Interview with David “raptor517” Benefield

David is taking a break from studying to play poker both online and live. Lets hope we see him at the nosebleed stakes soon.

David Benefield is a 26 year old online pro who has been crushing the high stakes NLHE and PLO games for many years playing both heads-up and short-handed games. He has won millions but decided to take a break from poker to become a full-time student. We can, however, see him at the high stakes tables again as he has currently taken some time off from studying. He is currently in Macau playing the big live cash games there. In this interview he discusses his rise in the game, his toughest opponents, the state of cash games at the moment, and balancing studying with poker amongst other interesting topics.

Hi David. Thanks a lot for allowing me to interview you. You were active within the high stakes community over a few years playing the biggest games online at both NLHE and PLO. Could you please explain how you started and have risen through the ranks to play the nosebleed stakes?

I started playing poker in 2002 with some friends around the coffee table. I didn’t really know what I was doing, so I ordered a few books and began posting on 2+2. I played in some underground games in Dallas on and off until I turned 18 and was able to play online. I started out as a sit and go player, but switched over to NLHE online in 2005. I generally grinded $3/$6 with occasional $10/$20 shots here and there. I continued with this method all the way up in stakes. I would take shots in good games even if I only had 6-8 buy-ins for that game. I would fire one barrel and if I lost, I didn’t have a problem dropping back down in stakes to rebuild. Eventually, I hit a hot streak and never really had to go back down.

It seems like many pros are not scared to take shots at bigger games and move back down. I think a great deal of discipline is needed to move down in such a situation. What sort of bankroll management did you have, and do you think anyone was really rolled to play as high as $500/$1000 HU?

I think the bankroll requirements for 2-3 nosebleeds are a little different than 12 tabling $5/$10. $500/$1k doesn’t run very often. It also doesn’t run on very many tables. As such, it is reasonable to expect many people to take shots without having a 100 buy-in bankroll. The ability to realize when you have a massive edge and being willing to take the controlled risk is important in maximizing EV. I think controlled shot taking is the most important aspect (aside from actually getting good at poker) in moving up in stakes.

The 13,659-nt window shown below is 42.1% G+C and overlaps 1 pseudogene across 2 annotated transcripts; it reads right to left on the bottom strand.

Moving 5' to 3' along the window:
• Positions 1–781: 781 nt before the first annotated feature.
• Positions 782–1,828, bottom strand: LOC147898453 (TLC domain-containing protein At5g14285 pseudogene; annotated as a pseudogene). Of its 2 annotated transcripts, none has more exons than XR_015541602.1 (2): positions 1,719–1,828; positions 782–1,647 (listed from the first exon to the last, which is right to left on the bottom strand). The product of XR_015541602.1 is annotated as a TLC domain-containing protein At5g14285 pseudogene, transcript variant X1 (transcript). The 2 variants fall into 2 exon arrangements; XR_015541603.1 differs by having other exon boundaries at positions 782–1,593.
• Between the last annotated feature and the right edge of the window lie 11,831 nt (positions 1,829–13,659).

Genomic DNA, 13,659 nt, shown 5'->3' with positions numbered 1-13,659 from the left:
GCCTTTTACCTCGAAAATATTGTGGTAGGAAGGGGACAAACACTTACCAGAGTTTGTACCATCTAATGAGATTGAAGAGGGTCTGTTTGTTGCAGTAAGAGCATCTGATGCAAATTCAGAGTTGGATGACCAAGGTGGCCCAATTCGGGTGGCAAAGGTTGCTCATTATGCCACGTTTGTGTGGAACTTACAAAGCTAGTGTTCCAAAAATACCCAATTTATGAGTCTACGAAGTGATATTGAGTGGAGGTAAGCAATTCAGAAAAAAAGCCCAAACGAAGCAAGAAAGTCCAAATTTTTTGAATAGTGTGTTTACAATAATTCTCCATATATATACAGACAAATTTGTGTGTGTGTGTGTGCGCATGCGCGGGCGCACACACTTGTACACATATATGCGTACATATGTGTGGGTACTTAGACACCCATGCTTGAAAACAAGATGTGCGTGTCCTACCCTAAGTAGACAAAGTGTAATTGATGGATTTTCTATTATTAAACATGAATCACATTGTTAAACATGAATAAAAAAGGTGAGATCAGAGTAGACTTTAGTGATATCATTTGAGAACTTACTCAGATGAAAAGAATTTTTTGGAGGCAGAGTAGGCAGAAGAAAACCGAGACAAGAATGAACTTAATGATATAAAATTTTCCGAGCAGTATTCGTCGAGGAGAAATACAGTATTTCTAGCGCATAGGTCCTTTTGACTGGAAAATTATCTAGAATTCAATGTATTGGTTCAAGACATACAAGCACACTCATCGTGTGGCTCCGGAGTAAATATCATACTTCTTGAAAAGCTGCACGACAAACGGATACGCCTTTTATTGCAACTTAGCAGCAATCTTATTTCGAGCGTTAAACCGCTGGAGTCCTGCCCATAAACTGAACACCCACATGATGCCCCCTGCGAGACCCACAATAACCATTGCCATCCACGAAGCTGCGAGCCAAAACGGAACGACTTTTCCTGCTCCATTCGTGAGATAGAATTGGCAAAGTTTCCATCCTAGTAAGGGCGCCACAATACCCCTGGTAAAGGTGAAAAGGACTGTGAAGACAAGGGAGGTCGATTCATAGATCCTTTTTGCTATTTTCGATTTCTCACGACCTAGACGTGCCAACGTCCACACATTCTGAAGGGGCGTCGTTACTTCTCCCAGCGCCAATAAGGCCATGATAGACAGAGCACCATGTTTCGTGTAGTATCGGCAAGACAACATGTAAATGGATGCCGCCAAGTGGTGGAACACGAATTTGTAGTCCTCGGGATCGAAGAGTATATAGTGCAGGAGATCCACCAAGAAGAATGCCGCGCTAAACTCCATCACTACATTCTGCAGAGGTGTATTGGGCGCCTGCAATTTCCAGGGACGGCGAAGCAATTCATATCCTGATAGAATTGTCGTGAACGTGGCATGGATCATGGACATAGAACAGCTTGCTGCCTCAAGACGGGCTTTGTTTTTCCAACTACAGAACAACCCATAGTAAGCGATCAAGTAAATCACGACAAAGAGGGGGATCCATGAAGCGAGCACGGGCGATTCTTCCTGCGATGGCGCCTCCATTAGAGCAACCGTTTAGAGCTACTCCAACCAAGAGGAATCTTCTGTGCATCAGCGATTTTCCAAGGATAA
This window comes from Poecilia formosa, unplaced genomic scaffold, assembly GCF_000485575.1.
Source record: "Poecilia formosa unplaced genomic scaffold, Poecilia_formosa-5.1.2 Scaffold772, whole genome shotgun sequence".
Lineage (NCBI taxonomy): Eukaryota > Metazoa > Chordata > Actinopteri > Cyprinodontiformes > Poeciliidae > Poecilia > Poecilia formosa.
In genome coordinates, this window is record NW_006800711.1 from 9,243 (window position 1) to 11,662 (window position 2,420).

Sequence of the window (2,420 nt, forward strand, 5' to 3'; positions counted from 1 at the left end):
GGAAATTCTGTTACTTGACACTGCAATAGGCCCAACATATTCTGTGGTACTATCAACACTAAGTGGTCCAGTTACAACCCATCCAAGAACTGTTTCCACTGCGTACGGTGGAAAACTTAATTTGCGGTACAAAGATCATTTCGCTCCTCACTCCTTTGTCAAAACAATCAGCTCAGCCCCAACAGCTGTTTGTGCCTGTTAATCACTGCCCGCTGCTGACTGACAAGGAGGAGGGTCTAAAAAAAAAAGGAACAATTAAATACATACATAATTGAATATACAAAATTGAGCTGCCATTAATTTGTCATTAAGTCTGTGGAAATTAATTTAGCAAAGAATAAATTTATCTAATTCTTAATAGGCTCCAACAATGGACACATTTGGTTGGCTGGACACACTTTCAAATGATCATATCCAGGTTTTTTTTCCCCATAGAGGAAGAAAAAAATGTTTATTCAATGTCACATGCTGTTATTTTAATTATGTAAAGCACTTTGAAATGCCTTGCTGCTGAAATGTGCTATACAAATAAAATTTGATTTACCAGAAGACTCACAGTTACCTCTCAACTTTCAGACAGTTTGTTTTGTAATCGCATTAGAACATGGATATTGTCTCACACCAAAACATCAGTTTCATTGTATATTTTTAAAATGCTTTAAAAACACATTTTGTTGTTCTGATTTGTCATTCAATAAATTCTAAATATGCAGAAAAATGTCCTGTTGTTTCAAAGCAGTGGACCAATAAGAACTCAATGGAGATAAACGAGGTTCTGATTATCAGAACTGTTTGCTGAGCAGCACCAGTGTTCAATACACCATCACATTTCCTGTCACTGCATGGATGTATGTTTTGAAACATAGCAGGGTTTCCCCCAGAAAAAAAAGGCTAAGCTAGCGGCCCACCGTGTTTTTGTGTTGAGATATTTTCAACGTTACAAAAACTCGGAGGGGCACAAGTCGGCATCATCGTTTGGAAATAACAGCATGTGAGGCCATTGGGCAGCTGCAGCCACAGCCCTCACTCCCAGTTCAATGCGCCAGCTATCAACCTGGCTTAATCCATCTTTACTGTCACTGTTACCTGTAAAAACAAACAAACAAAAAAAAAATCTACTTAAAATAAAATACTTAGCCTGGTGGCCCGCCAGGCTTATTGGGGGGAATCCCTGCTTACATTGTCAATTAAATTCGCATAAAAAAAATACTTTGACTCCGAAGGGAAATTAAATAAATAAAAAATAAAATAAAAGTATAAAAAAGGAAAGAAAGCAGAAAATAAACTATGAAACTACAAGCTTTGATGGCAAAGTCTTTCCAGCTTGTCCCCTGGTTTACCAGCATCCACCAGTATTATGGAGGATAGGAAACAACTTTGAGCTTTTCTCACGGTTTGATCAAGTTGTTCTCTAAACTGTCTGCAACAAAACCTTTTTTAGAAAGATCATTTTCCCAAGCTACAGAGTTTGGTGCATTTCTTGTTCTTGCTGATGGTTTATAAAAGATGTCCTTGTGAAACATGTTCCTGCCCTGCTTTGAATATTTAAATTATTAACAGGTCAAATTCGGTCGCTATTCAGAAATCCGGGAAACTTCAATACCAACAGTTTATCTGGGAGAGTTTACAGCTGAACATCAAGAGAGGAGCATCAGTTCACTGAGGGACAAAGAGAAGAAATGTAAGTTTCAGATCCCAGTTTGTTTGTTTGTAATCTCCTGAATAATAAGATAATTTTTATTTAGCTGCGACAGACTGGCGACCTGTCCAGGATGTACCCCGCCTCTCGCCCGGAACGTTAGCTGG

I never liked having a lot of money in my online poker accounts. Whatever money I had on what usually what I ran up from a smaller amount, like $50k. It made it psychologically easier for me to take shots with this method. I liked pulling money offline a lot and putting it into accounts that couldn’t be touched by poker. I never had to worry about going busto in life because of poker, and it made it easier for me to deal with the big swings.

That seems a very sensible thing to do at a young age thinking about the future. Do you prefer playing heads-up or ring games?

I love playing HU. Something about 1on1 competition has always appealed to me. It turns into a much more psychological game if you are playing multiple tables against the same opponent for hours on end. I stopped getting HUNL action a few years ago (though I am sure I would get tons now) so I started playing PLO. HUPLO is a really interesting game, and I feel like I am finally starting to figure out how it works. I generally find ring games boring. I don’t like folding.

I guess that’s the way many HU players feel when they are playing a shallow stack ring game. There is not too much action at heads-up nowadays with all the bumhunting. What do you think should be done to solve or limit this problem?